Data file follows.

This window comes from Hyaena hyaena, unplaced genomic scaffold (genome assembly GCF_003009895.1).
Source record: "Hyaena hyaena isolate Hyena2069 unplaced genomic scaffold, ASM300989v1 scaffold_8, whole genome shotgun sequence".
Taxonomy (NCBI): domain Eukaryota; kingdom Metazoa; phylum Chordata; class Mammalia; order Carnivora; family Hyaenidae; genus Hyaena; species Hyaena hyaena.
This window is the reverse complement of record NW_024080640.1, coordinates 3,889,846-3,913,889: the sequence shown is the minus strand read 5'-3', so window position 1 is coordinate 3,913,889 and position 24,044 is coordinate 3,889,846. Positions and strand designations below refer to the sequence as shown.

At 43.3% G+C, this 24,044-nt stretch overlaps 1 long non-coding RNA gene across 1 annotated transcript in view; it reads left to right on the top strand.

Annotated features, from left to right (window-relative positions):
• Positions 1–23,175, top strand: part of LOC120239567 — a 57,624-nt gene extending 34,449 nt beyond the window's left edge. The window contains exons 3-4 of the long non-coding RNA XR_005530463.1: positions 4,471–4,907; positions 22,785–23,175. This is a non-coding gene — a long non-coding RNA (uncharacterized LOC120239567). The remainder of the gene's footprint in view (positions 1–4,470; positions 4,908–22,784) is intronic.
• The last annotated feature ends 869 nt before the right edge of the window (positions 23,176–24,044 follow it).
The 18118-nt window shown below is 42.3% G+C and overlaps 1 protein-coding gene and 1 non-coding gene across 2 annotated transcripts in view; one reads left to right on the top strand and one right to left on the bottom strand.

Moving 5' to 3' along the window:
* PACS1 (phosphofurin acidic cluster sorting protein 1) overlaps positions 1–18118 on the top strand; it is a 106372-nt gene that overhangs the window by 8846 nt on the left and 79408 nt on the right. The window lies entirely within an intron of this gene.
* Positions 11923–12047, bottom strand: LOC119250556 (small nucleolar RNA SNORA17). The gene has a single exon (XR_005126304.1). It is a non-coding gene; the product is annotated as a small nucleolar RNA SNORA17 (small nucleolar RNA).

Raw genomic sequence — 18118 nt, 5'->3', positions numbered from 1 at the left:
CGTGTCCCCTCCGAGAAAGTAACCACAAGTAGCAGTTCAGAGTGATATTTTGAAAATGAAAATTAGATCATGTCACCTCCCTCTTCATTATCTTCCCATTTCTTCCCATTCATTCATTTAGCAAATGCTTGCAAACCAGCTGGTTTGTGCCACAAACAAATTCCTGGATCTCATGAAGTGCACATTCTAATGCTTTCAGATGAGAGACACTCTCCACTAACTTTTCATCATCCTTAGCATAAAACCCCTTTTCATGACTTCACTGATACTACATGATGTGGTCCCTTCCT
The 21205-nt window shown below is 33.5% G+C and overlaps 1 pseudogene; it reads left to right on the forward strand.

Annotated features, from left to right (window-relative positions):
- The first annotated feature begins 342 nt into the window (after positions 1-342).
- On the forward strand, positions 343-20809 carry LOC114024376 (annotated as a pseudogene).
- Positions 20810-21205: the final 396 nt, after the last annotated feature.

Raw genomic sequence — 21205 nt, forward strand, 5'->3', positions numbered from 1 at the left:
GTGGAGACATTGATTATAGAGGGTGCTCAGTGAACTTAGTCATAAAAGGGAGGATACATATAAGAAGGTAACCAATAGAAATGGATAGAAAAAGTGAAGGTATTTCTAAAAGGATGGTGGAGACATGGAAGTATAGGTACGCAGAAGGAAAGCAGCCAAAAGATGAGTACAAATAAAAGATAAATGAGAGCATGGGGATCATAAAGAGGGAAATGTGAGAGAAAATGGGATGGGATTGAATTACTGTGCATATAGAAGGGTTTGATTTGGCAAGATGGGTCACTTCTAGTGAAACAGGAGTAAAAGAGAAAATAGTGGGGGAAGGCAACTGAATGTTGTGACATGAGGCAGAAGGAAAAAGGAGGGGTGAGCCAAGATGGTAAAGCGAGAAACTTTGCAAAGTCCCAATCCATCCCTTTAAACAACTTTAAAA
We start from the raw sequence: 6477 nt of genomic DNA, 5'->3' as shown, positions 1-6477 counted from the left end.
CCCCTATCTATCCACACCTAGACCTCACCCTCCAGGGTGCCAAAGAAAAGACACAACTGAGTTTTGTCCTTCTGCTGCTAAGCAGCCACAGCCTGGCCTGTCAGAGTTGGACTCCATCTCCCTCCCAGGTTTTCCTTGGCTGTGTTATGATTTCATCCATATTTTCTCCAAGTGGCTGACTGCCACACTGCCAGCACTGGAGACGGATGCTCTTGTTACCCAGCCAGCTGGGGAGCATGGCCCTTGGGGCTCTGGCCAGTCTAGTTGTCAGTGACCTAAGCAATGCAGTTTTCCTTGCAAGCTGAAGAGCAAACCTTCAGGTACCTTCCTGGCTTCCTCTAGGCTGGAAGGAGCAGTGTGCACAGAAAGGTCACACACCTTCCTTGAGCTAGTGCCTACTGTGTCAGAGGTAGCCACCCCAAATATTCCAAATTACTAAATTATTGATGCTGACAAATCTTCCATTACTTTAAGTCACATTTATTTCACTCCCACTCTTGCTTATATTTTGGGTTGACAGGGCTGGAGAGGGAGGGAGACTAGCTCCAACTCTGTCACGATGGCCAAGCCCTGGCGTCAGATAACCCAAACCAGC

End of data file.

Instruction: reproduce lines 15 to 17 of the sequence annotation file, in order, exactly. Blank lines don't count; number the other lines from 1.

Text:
The 21205-nt window shown below is 33.5% G+C and overlaps 1 pseudogene; it reads left to right on the forward strand.

Annotated features, from left to right (window-relative positions):
- The first annotated feature begins 342 nt into the window (after positions 1-342).